Policy Documents

The Importance of Intellectual Property Rights

Bartlett Cleland –
April 1, 2003

How many movie studios would be willing to spend multiple-millions of dollars on a blockbuster film if other studios could copy it upon release and send it to the video rental stores under their own label?

Would J.K. Rowling even try to write another Harry Potter novel if other publishers could print their own edition of the book, perhaps in paperback, and sell it for a lot less money, in part because they wouldn’t pay the author any royalties?

Intellectual property--something that is a creative work, created in the mind of someone or a group of people--is still property.

People whose homes have been broken into, their possessions stolen, feel violated; people whose intellectual property has been stolen feel no less violated.

The technologies of today make it increasingly easier to transfer intellectual property from one person to another. The Information Age and the New Economy are forcing us to rethink property rights. What kinds of “things” do people have a right to call their property? To what kind of compensation are they entitled if someone takes that property? These questions are not easily answered.

This country has a long history of recognizing intellectual property. Patent protections, for example, were among the first laws enacted by the First Congress in 1790. The Constitution authorizes patent protection as a way to “promote the progress of science and useful arts.” The Founders understood patent protection provides the incentives necessary to encourage companies and individuals to keep inventing, and to invest in commercializing the invention.

What patent laws have done for pharmaceuticals and computer hardware in the U.S., copyright laws have done for music, film, publishing, and software. We lead the world in these industries ... because in the United States, creators own their intellectual property and have the right to profit from it. Take away or diminish that right and you will soon have no intellectual property to steal.

Attacking Intellectual Property

U.S. protections for intellectual property are under attack on several fronts.

South Africa is one example. Its government--and many liberal activists in the U.S.--claim the people of South Africa are being “held at ransom” by U.S. pharmaceutical companies that refuse to cut prices for their AIDS drugs. Why, do you suppose, have none of these innovative, technologically driven pharmaceutical companies grown in South Africa? Look no further than the protection of intellectual property. And what, do you suppose, will happen to the U.S. pharmaceutical industry if it is prevented from profiting from the billions it spends on research and development every year?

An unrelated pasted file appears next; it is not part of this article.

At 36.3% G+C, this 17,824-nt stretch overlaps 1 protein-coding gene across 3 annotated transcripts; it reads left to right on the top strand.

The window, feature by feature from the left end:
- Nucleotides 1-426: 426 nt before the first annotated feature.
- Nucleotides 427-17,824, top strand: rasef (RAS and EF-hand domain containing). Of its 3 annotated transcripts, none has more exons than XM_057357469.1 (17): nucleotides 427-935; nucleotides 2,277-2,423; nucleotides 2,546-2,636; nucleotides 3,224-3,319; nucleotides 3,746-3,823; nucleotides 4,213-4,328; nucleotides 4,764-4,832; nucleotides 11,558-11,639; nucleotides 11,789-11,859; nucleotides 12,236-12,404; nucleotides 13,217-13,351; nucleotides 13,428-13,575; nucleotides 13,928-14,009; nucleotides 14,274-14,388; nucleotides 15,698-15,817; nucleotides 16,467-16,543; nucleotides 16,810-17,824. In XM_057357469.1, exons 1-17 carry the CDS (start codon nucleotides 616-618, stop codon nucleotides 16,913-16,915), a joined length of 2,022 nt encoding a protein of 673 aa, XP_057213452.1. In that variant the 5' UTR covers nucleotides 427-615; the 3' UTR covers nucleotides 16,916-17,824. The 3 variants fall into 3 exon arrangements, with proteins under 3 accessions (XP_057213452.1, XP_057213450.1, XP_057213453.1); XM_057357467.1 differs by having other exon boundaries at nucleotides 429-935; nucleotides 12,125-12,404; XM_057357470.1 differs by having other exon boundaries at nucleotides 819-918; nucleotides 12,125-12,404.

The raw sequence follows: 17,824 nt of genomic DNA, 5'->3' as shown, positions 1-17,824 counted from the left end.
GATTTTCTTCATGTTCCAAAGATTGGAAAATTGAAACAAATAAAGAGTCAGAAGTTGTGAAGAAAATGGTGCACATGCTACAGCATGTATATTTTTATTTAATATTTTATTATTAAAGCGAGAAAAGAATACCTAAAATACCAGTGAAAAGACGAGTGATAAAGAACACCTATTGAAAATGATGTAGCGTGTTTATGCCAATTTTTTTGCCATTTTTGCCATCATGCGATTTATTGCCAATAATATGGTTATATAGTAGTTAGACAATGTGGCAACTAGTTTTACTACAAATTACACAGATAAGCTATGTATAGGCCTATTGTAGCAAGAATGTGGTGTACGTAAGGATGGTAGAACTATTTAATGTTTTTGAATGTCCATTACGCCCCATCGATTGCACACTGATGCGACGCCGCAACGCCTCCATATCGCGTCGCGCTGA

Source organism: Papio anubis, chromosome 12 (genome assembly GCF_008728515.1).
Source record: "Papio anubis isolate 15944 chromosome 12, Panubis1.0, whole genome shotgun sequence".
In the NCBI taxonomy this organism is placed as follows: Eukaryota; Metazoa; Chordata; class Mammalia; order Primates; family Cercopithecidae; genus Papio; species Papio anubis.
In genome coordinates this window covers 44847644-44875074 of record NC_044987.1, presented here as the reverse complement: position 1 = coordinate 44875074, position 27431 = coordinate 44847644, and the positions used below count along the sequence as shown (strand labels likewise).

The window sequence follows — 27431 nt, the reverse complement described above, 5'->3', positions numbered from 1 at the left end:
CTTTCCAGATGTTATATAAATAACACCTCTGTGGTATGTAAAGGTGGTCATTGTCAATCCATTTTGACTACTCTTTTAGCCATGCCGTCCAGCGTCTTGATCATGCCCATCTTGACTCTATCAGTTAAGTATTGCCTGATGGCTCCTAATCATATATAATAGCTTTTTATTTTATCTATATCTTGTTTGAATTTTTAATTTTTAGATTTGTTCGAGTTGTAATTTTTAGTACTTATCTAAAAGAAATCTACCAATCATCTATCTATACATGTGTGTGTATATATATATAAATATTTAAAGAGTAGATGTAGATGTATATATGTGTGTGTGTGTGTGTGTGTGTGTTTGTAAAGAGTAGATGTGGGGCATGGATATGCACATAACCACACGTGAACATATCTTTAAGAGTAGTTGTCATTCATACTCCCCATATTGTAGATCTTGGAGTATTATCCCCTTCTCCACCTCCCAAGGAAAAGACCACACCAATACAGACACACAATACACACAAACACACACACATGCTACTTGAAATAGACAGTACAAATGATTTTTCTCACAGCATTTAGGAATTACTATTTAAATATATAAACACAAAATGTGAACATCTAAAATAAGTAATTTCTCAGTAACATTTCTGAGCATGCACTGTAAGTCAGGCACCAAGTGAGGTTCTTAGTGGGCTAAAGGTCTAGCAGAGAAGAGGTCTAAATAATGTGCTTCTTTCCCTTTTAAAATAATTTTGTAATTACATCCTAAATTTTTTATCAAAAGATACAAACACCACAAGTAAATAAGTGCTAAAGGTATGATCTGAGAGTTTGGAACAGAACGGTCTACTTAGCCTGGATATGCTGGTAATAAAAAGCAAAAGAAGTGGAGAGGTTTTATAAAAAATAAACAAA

On another front, former Vice President Al Gore wants to make it more difficult for pharmaceutical firms to get patent extensions. He supports compulsory licensing of U.S. intellectual property, which would allow foreign interests to exploit protected property without getting permission from the owner.

And in the U.S. Senate, several bi-partisan proposals for restricting patent protections are under consideration. All end in the same wrong-headedness: government meddling in the free market, and specifically in the world of technology.

Bad for the Economy

Intellectual property represents a huge slice of the U.S. economic pie. Demand for these products in the international marketplace is growing more rapidly than demand in the U.S. itself. In the short term, proposals to restrict the intellectual property rights of pharmaceutical manufacturers and similar firms will have a devastating effect on the economy, at a time we can ill afford it.

In the long run, wholesale erosion of property rights will mean irreparable damage to the most innovative and creative industries that drive our economy. In a world where one cannot profit from ideas or inventions, little incentive exists to continue.

The United States has a long history of opposition to government takeover of industry. By failing to protect intellectual property rights, we turn our back on that history, allowing a power grab of not just a company, or even a single market sector, but of the very foundation of economic growth and innovation.

Doing so will leave this country--and the world--substantially poorer, not just in the pocketbook, but intellectually as well.

Bartlett Cleland is director of the center for technology freedom at the Institute for Policy Innovation (IPI).


For more information ...

Prescription Drug Prices and Profits. Pharmaceutical manufacturers are under attack by those who seek to exploit the industry for political purposes. Some aim to establish a government-run health care system, while others simply want votes and campaign contributions from those with a grudge against the industry. (Institute for Policy Innovation, January 2003, 2pp.)

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